According to new research from the Coalition for GSP, the Generalized System of Preferences (GSP) program saved American companies $879 million in 2020. Total imports under GSP were nearly $17 billion. Overall GSP imports and savings were down from 2019 due to both country terminations and coronavirus impacts. GSP savings started growing again in late 2020, but remain well below early-2019 levels.

However, GSP expired on January 1 and companies must now pay over $2.5 million per day in extra taxes. GSP expiration is causing immediate harm to American companies and workers. For example, a small business in New York recently reported:

Because GSP expired, we will have to let 3 employees go that were previously going to be brought from temporary to permanent with benefits. Two good paying electronics technician jobs we planned to add are now on hold as well. We are a smaller company and can’t afford $163,000 in expenses and still be able to expand. Prices will likely have to increase with risk of losing further business in a very tight market, with major competition from China.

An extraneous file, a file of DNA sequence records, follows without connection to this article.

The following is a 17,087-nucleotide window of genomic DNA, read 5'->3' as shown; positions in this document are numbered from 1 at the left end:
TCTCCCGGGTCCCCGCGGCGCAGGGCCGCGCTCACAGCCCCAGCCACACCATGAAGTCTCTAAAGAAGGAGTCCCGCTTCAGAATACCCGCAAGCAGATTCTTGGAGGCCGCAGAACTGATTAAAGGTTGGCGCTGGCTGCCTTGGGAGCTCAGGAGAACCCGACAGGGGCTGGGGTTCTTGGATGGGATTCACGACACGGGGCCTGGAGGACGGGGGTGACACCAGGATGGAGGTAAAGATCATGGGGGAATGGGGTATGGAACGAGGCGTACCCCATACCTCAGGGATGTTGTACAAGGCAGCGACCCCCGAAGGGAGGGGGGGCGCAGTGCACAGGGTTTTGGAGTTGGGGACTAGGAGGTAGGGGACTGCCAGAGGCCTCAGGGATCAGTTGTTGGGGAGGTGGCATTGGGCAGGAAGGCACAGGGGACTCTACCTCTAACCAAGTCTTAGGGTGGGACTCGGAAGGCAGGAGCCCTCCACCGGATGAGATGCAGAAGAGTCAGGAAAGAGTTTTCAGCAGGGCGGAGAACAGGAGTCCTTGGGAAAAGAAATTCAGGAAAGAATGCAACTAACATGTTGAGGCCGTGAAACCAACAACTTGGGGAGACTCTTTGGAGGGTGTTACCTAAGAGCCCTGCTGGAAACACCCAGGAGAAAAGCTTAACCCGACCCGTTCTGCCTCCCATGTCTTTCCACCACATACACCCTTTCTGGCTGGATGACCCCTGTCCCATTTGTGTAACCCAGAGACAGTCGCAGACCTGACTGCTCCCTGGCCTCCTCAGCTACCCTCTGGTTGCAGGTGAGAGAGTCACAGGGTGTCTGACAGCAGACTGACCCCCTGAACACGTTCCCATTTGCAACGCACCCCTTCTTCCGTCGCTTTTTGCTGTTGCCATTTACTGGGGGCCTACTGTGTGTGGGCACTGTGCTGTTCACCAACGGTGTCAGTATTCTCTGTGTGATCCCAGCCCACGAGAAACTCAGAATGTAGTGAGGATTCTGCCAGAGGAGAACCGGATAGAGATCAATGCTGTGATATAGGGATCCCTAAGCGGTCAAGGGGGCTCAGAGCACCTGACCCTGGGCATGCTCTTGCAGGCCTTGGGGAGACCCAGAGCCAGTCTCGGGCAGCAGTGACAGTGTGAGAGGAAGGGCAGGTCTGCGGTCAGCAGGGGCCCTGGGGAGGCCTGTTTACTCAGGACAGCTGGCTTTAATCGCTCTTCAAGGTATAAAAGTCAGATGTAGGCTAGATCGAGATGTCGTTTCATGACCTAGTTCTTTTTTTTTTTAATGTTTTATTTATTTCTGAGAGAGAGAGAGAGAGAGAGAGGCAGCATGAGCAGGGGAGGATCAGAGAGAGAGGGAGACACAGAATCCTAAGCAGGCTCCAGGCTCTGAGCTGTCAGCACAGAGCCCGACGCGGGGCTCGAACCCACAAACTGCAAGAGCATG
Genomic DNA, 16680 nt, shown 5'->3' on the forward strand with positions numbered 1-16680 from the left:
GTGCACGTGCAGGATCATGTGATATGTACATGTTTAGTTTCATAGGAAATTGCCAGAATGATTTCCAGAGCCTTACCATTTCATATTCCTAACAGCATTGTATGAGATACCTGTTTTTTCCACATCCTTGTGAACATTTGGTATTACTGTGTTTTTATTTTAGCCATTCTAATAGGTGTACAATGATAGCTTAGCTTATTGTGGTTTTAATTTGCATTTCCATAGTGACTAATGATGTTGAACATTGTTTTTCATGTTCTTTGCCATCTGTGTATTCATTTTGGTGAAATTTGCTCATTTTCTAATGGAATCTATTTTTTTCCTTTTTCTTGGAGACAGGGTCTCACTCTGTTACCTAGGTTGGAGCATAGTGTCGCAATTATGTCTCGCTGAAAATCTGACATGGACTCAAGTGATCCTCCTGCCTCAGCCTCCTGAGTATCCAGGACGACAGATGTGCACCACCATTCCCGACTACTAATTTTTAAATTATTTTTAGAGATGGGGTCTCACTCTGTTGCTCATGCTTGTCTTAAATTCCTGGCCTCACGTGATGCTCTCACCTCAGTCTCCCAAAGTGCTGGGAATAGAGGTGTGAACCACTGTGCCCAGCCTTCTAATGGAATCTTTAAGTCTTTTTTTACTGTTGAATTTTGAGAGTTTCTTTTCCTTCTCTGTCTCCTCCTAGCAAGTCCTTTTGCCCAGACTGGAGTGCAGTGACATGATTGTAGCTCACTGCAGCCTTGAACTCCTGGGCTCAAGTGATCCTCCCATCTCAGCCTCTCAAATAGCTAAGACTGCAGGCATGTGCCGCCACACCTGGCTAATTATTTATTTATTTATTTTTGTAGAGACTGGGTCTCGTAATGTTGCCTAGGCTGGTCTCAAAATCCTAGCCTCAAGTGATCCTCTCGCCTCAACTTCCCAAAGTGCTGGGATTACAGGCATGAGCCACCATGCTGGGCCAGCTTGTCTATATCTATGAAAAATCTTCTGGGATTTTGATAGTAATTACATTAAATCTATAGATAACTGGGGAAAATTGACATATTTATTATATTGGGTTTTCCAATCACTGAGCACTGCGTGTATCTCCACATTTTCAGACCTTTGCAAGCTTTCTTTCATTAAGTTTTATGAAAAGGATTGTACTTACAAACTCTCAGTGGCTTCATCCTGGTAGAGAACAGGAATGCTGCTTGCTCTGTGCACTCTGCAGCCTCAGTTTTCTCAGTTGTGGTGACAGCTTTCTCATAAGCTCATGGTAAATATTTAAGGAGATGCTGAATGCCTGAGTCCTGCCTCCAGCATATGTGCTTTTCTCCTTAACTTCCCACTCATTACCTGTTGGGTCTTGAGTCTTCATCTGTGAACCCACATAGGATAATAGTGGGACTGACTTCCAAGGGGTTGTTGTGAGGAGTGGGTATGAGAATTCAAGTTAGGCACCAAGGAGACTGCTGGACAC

Another company with about 200 employees across six states is paying over $80,000 per month in new tariffs, a figure that will rise to $130,000+ per month in March. It reported:

We can’t reduce orders until we design and create new products to replace the items we currently buy. We will have to pay the duties in the interim and have raised prices only where the market allows. Therefore, we will sustain a low margin and cut costs including pay to employees.

It is critical that Congress renew GSP – with refunds for tariffs paid – as soon as possible. To help the Coalition for GSP educate policymakers on who is hurt by expiration (and how), companies are strongly encouraged to: